On its 25th birthday,
the OpenBSD project has released
the 49th release.
The new release comes with a large number of improvements and debuts a new architecture, OpenBSD/powerpc64, running on the POWER9 family of processors. The full list of changes can be found in the announcement and on the release page. Some highlights:
Those upgrading from 6.7 should consult the
Thanks to the developers for all the good work that went into this
excellent new release!
While your install sets download or when your packages update, please take the time to look at and use one or more of the recommended ways to support the project, such as making a donation, buying T-shirts. Corporate entities may prefer sending some money in the direction of the OpenBSD Foundation, which is a Canadian non-profit corporation.
Hitherto, releases of the
software (which underlies
have been unsigned.
This is overdue for change, so for the latest release [version 1.7], we are providing a digital signature.
As signing is being performed manually, why not employ an additional [hardware] factor?
does not support the use of FIDO authenticators.
However, recent versions of
OpenSSH do support signing
using the [under-appreciated]
-Y sign option of
and with the recent addition of FIDO authenticator support to OpenSSH
[as reported previously],
we have a means (using tools in base OpenBSD) of using a hardware factor when signing files.
Todd Mortimer (
for the macppc (powerpc) and powerpc64 platforms:
Module name: src
Changes by: firstname.lastname@example.org 2020/10/12 08:52:09
Add RETGUARD implementation for powerpc and powerpc64.
ok deraadt@ kettenis@
page for the full list of platforms on which RETGUARD is implemented.
schwarze@) writes in about a side project he's been working on to do his own accounting:
Sometimes, it happens to me that i make little progress with the
work i planned to do (so let's not talk about the badly needed
mandoc release today) and instead end up doing work that wasn't
planned at all.
Fresh off the k2k20 hackathon, Rafael Sadowski (
Due to the pandemic, this hackathon seemed to be called very spontaneously.
Fortunately, the hackathon was over a weekend. This enabled me to attend
without missing any professional obligations. On Friday morning, shortly after
sunrise, I took the train to Bad Liebenzell. On the train I worked for my
employer until I reached Karlsruhe at about 11am. I swapped my MacBook for my
OpenBSD ThinkPad T470s.
The fourth report from k2k20 comes from Florian Obser (
florian@), who worked mostly on DNS related things:
I spent the week before the hackathon with monitoring the current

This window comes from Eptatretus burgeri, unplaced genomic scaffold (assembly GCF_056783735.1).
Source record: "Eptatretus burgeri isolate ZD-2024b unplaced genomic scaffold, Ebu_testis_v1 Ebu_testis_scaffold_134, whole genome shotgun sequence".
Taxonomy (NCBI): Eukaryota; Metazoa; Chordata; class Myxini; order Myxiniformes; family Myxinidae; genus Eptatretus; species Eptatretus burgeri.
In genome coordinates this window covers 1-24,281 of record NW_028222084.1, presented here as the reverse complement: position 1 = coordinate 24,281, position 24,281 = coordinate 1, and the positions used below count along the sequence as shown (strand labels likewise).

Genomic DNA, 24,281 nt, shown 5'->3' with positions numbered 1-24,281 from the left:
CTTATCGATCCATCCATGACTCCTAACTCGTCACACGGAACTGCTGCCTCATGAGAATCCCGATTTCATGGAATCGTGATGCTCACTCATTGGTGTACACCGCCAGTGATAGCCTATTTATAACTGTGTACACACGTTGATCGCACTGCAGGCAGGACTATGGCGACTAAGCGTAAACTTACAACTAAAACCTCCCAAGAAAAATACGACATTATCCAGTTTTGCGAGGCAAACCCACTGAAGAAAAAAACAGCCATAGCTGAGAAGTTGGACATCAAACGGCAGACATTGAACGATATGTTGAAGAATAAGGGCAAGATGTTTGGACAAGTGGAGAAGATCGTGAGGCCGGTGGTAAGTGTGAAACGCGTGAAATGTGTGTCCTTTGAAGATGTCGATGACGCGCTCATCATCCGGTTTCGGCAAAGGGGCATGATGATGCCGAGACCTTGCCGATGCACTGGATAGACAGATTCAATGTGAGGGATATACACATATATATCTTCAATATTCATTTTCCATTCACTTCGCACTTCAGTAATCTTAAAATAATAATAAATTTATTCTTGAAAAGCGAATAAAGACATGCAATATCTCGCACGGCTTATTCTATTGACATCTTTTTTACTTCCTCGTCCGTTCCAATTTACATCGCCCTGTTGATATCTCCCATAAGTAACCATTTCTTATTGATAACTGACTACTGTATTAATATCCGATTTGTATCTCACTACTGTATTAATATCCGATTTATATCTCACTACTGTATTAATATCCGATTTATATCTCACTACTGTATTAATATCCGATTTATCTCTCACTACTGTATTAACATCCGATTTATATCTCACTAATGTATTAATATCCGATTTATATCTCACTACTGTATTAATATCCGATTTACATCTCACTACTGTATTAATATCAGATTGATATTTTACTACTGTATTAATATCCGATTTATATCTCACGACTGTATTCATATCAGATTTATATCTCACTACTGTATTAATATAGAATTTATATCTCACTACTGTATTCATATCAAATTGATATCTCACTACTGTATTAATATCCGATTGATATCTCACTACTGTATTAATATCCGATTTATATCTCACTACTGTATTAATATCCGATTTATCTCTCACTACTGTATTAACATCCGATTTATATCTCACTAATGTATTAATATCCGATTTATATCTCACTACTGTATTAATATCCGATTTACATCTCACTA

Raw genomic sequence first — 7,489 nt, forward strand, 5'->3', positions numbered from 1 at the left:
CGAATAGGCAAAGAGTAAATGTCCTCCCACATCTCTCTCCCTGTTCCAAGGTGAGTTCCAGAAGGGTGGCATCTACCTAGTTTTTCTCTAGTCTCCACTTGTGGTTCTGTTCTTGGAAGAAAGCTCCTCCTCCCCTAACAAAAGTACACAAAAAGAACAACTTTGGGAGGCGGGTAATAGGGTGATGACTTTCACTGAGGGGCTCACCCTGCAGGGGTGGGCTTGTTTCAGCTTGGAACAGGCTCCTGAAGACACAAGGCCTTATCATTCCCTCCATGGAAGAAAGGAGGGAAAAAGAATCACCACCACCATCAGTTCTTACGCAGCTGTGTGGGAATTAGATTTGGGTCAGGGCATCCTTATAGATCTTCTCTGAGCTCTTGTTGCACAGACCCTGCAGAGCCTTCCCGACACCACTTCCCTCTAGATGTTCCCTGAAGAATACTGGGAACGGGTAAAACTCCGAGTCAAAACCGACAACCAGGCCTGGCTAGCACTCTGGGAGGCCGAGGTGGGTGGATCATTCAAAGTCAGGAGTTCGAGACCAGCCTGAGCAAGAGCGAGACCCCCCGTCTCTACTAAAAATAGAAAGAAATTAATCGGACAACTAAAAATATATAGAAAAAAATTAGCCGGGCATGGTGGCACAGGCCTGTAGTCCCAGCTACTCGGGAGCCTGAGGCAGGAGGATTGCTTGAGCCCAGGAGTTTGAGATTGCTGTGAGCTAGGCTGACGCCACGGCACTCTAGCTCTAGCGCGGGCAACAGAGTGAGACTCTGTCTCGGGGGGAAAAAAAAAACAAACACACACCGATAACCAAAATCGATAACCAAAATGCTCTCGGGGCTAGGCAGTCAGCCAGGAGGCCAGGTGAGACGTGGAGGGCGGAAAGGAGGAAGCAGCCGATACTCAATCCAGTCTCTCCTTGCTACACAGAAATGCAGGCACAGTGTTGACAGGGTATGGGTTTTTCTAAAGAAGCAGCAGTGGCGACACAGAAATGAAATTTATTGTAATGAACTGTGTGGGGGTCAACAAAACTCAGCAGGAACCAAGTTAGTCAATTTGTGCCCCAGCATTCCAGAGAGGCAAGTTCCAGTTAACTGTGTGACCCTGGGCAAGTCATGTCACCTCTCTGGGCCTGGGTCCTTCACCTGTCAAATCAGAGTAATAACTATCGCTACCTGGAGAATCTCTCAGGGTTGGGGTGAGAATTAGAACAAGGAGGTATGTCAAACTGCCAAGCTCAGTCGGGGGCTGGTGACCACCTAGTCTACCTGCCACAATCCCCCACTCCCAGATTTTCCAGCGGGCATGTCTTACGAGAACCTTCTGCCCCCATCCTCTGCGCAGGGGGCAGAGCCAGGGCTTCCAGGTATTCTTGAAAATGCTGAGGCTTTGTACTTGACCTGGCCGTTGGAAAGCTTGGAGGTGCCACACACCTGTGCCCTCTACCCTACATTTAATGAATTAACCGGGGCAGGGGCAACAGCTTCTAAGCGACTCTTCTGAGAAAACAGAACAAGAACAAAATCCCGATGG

pandemic situation. Will ze germans let me in? Will I put people at
risk? In the end it all looked OK-ish and I booked my train ticket a
day before leaving. Time to pack!
My current bag of holding is an Osprey Talon 22 and it fits an X1,
roost laptop stand, Microsoft sculpt keyboard, assorted cables,
toiletry bag and clothing for 6 days. Yes, this includes fresh
underwear and T-Shirts for every day.
Our next k2k20 report comes from Klemens Nanni (
I'd been looking forward to k2k20 just like my
other hackathon with its unique
atmosphere where getting work done in fact means holiday hacking with friends.
There was nothing big on my list but it had already grown into a rich assortment
of issues and itches to scratch - this usually aligns well with the release
cycle since it means focusing on regression fixes and polish during the -beta
phase until the tree gets locked for release.
Fresh off the just-finished k2k20 hackathon, here is a report from Bob Beck
We have a saying about hackathons - They are for starting something,
or for finishing something. This time for me was a "finishing
something" - I landed the new x509 certificate chain validation in
concluded recently, and we are please to have
received a report from Martijn van Duren (
I came to k2k20 on my motorcycle with my mask, a small backpack and a
stack of projects burning on my laptop to get pushed. After a long ride
ending on the lovely winding roads of the black forest I arrived at
Burg Liebenzell slightly past noon, where I was greeted by a collection
of other OpenBSD developers who just came back from lunch. After
checking in and a quick lunch of my own I joined the rest in the
hackroom where everything was set up in a wide circle giving every table
plenty of room for privilege separation^W^Wsocial distancing.
Martijn van Duren (
Module name: src
Changes by: email@example.com 2020/09/12 09:06:12
libexec : Makefile
libexec/login_ldap: Makefile aldap.c aldap.h bind.c login_ldap.8
login_ldap.c login_ldap.h search.c util.c
The code is based login_ldap port, but uses our own aldap implementation
instead of openldap. It also uses a stand alone configuration file
instead of login.conf, since setting this up might contain information
not destined for everyone to see.
"Go for it" deraadt@
example configuration file